Different types of fraud include confidence tricks, lottery fraud and advance-fee fraud (including so-called Nigerian Letters or 419 Fraud), as well as insurance fraud, tax avoidance, offshore investment scams, marriage fraud, pyramid schemes and payment card fraud.
These crimes often have an international dimension and are committed through a variety of media, for instance by the Internet, telephone, fax and post.
Sophisticated social engineering techniques are carried out on the Internet to trick people into revealing personal data, banking details and passwords. One of these techniques is “phishing”, in which fraudsters create fake communications – such as emails, instant messages and pop up windows – that may appear to come from a legitimate source.
At INTERPOL, we are fighting fraud through several projects which aim to gather information, build up networks between law enforcement bodies and seek possible cooperation with the commercial sector, such as in a current private sector initiative against lottery scams.
Lottery fraud is one of many different types of advance-fee fraud, where the perpetrator attempts to persuade a potential victim to pay fees in advance or relatively small sums of money for a service he or she has never asked for.
In the case of a lottery scam, the money has to be paid for the transfer of a huge lottery win. Very often, names of popular companies or organizations are misused to give the lottery a trustworthy impression. Common media are the Internet, mobile devices and cell phones.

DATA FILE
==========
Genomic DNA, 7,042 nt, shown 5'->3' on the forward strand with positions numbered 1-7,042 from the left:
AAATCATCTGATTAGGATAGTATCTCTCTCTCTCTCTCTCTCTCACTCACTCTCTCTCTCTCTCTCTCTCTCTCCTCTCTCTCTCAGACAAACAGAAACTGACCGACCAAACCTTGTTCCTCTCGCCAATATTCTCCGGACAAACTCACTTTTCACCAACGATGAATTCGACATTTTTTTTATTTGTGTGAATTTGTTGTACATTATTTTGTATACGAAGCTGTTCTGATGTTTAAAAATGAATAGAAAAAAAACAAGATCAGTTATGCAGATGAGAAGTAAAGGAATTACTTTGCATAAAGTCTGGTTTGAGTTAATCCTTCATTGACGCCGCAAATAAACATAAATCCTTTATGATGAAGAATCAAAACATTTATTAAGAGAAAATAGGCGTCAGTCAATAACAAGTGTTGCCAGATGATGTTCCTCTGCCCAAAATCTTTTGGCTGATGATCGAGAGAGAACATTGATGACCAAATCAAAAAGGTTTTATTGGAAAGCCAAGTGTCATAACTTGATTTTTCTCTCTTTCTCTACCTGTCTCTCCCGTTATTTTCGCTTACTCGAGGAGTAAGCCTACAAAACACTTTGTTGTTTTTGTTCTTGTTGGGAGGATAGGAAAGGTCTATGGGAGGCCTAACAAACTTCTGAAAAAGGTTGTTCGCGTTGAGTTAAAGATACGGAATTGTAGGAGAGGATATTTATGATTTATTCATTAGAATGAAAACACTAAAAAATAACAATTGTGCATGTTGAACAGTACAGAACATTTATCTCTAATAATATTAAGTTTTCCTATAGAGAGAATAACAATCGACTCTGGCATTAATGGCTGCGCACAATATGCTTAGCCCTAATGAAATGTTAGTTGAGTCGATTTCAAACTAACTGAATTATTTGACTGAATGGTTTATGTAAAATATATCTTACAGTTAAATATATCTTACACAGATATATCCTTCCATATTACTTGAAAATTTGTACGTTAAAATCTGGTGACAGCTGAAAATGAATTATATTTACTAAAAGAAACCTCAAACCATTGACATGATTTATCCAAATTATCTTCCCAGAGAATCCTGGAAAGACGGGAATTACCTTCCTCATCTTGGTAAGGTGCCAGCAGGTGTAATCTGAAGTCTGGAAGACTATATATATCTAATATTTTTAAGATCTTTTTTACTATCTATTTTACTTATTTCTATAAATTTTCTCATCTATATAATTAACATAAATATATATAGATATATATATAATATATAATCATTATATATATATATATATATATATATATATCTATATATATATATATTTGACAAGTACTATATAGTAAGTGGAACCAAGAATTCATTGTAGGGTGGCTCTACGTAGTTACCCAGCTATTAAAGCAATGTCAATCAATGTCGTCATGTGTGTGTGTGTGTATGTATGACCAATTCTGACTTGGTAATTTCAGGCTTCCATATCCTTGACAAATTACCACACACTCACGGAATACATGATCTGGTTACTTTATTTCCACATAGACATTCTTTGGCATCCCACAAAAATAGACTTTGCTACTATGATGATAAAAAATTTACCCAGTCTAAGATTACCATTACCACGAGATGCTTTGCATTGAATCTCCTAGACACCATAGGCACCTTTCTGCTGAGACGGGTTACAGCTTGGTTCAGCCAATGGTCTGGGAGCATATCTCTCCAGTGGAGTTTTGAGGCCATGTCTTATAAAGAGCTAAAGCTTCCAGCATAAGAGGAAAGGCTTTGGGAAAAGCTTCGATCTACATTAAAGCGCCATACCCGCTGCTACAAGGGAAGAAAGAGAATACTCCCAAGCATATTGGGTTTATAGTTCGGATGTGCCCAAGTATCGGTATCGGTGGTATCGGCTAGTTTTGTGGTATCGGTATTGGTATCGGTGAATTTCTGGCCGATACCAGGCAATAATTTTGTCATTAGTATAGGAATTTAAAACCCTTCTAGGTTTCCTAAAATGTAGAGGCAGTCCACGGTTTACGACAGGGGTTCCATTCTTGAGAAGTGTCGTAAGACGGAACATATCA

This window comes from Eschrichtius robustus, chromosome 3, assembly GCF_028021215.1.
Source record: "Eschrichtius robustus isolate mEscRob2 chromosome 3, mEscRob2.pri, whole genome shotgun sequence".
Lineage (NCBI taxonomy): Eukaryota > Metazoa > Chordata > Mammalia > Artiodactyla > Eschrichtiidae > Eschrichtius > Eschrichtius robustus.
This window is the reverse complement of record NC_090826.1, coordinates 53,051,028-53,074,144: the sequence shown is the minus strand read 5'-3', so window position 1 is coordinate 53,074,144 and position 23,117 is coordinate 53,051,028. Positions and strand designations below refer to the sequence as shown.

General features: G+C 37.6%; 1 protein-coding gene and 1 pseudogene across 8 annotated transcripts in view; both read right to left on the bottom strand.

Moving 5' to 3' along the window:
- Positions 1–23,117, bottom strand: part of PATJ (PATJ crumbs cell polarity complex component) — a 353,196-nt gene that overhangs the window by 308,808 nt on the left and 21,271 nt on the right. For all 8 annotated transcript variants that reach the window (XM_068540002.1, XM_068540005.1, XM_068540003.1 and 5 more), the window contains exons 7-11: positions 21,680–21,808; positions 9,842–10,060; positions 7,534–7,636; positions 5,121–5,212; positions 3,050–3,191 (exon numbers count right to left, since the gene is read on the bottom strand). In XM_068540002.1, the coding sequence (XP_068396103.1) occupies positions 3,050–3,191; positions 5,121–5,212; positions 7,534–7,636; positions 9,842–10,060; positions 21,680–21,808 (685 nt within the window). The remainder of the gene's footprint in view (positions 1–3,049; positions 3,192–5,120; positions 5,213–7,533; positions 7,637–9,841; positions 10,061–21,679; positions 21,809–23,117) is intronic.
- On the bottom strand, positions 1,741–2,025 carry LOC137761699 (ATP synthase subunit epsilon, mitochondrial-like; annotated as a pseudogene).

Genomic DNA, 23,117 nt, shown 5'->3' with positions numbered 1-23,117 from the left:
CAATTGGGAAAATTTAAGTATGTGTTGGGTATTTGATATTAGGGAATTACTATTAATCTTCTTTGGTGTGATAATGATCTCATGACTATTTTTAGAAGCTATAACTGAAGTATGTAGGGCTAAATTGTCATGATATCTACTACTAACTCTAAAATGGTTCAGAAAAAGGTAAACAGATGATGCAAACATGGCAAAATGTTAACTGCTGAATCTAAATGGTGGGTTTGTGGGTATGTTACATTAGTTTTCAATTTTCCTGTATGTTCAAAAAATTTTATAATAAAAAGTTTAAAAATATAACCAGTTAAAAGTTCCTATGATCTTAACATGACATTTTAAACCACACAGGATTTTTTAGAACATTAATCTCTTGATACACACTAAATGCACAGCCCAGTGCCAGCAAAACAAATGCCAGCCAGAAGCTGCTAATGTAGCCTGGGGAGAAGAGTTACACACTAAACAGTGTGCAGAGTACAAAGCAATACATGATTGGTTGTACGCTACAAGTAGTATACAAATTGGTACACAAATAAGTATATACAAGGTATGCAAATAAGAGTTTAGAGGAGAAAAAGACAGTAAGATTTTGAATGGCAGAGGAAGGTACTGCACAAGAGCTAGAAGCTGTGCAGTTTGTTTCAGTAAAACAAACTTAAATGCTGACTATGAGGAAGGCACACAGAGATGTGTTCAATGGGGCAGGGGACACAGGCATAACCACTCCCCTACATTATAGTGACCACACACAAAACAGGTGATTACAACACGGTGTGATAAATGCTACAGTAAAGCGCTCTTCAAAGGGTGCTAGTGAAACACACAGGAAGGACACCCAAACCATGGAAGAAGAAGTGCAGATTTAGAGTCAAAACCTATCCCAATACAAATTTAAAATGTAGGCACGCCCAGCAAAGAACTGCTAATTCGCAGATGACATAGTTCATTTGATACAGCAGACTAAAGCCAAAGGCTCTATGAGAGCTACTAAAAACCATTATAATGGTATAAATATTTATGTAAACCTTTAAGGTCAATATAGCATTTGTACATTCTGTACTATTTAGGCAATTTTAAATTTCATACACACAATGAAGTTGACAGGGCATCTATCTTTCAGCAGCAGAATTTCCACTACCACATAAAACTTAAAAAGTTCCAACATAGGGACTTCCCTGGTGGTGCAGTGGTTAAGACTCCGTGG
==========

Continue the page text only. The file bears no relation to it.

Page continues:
We are currently supporting a private sector initiative to raise awareness of the scams and to aid investigations.
If you have received an unexpected letter about a significant lottery win which has to be transferred from a foreign country to your account:
- Do not reply to any of these messages;
- Do not send any money;
- Do not send or hand over identification documents - not even copies;
- Never give details of your bank accounts or payment cards;
- Never open any attachments.
If you are already in contact with these criminals or have already paid advance fees:
- Save all received and sent email and text messages;
- Save all documents of transactions and remittances;
- Never agree to meet the criminals in person in order to receive a prize - you will not receive any money and you may be putting yourself in danger.
- Contact your local police immediately and follow their advice.
Don't forget: you cannot win a prize for a lottery in which you have never participated.
If you receive an email from someone claiming to represent INTERPOL, requesting personal information or bank account information, you should ignore it and treat it as spam.